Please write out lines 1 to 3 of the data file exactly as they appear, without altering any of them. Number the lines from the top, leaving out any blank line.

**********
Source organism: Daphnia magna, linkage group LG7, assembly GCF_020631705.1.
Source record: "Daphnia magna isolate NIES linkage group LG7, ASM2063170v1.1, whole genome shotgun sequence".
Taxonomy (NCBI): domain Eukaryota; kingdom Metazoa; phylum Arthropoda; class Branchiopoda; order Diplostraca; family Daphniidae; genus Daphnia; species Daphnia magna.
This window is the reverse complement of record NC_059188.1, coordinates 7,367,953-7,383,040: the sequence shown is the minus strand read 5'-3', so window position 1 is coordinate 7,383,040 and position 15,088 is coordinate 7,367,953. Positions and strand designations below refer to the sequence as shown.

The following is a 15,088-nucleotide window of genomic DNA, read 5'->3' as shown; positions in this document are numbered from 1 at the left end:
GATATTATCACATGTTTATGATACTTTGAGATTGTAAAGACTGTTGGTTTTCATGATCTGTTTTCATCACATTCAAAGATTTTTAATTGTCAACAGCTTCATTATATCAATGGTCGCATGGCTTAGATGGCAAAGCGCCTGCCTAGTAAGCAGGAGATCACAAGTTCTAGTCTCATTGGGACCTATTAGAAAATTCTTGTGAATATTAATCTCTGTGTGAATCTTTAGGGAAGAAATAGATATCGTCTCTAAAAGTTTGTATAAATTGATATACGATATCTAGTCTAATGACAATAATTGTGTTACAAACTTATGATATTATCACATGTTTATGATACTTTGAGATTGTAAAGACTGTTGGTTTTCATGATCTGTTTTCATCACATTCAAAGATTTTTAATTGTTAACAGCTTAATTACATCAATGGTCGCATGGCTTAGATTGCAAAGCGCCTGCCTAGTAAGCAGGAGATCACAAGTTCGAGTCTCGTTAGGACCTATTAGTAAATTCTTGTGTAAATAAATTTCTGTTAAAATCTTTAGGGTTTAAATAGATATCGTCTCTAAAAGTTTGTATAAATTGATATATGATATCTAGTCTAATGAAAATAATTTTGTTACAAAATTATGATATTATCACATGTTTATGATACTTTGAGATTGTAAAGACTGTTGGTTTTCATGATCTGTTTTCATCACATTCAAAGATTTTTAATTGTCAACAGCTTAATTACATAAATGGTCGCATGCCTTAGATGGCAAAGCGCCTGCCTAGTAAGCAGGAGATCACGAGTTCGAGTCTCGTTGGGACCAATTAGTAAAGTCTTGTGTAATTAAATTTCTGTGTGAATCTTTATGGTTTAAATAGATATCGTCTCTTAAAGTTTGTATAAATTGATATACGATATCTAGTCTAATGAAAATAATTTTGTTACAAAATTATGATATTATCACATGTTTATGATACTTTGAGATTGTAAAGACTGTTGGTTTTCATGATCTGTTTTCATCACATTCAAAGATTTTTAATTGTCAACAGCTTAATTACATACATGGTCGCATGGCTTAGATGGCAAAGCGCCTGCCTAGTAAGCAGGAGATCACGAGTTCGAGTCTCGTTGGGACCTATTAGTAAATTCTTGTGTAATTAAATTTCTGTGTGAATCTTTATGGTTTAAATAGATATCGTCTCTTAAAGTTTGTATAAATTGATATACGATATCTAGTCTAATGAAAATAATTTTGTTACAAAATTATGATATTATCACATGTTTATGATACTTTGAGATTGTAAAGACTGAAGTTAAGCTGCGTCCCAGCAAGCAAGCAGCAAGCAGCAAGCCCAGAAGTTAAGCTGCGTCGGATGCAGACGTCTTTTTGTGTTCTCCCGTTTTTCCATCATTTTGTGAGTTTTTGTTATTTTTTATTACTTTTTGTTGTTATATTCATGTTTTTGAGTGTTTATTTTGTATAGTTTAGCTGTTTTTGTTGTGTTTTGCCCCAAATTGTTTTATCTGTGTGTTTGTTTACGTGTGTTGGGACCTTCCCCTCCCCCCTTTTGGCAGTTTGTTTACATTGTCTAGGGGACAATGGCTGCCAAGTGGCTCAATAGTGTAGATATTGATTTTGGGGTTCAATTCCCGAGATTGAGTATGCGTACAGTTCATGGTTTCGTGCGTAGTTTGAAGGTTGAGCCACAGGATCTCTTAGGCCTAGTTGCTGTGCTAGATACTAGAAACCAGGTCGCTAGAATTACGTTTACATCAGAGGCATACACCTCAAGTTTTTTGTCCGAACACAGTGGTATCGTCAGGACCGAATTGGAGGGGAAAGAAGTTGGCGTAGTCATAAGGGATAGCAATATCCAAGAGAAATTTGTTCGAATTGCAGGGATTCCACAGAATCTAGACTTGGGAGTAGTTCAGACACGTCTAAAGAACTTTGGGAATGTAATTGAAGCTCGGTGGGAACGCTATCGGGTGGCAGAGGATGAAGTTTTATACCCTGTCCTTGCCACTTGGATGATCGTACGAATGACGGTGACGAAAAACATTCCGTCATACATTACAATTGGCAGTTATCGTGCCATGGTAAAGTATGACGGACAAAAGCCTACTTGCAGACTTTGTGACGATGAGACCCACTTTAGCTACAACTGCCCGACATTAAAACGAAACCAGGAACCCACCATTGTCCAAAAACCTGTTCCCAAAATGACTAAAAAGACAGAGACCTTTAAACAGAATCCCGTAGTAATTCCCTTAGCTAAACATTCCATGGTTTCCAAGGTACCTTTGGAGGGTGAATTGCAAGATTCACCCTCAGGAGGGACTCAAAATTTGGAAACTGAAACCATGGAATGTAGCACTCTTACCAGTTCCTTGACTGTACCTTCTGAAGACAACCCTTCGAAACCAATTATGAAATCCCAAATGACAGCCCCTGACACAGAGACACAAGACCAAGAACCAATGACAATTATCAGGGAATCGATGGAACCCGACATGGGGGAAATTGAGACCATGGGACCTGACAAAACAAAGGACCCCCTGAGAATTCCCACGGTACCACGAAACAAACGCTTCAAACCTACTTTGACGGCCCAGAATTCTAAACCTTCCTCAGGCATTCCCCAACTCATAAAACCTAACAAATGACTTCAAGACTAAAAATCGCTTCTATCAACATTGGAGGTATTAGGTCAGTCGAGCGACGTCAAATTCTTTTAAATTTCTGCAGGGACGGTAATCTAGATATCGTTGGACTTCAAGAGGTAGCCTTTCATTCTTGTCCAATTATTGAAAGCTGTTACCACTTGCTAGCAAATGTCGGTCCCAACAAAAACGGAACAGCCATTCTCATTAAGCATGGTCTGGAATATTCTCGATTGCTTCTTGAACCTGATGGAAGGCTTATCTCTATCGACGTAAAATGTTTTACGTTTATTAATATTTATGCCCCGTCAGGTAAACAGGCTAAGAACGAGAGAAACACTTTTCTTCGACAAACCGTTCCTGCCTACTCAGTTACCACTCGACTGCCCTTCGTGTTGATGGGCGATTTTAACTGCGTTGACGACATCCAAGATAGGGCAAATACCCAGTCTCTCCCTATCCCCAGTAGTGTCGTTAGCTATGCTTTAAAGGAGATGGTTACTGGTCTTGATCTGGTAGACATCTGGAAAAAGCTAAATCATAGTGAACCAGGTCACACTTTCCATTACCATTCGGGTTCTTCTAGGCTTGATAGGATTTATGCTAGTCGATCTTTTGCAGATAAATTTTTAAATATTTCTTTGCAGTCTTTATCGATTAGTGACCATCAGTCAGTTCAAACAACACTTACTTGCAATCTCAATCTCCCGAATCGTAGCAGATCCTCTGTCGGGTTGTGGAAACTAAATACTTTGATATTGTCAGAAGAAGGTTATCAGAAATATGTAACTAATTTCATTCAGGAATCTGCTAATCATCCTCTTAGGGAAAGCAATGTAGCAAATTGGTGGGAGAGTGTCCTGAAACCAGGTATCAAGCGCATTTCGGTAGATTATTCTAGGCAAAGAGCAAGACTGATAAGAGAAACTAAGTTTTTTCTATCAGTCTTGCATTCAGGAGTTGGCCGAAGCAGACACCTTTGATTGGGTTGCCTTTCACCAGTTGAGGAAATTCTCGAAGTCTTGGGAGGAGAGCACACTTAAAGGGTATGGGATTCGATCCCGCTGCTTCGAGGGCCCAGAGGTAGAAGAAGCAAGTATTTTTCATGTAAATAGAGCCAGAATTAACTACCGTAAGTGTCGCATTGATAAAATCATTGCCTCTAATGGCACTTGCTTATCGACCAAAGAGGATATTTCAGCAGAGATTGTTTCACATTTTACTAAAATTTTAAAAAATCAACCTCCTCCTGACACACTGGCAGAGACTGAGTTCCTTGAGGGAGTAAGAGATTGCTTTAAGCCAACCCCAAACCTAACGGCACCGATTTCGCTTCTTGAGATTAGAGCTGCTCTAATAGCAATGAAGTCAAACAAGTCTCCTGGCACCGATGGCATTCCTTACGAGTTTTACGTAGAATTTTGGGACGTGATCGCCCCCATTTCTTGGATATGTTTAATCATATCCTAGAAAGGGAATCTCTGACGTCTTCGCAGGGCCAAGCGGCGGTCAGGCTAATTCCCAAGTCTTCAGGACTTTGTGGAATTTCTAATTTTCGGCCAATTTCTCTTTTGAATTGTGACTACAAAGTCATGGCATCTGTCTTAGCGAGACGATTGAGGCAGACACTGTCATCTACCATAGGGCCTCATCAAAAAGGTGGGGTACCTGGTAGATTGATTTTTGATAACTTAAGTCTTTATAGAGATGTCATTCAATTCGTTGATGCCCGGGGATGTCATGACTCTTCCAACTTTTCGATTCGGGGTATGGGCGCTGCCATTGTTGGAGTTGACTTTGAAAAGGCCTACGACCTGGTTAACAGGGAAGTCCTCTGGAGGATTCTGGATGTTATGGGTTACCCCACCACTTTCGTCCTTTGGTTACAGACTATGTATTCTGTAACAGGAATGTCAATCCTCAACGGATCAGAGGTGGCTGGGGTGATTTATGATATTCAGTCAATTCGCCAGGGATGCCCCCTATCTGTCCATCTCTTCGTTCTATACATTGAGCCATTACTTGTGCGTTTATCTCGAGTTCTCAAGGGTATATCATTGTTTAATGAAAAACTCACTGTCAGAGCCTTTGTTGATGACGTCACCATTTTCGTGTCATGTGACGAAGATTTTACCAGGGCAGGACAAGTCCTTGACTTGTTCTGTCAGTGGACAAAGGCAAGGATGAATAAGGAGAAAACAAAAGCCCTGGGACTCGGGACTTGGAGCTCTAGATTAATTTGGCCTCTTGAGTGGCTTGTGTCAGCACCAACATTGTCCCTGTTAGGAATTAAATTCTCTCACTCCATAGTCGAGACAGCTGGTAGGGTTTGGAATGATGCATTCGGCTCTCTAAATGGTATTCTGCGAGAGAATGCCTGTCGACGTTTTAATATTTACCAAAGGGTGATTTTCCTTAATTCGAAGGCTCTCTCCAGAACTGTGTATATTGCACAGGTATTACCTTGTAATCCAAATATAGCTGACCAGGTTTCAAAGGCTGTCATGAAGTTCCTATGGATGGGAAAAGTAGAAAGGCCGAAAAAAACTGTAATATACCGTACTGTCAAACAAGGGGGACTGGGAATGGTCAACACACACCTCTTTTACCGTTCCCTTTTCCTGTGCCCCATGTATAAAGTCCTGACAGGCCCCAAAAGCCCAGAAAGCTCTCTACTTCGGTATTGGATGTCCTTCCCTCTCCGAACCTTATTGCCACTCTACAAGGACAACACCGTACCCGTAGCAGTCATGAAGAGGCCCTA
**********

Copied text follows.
Source organism: Daphnia magna, linkage group LG7, assembly GCF_020631705.1.
Source record: "Daphnia magna isolate NIES linkage group LG7, ASM2063170v1.1, whole genome shotgun sequence".
Taxonomy (NCBI): domain Eukaryota; kingdom Metazoa; phylum Arthropoda; class Branchiopoda; order Diplostraca; family Daphniidae; genus Daphnia; species Daphnia magna.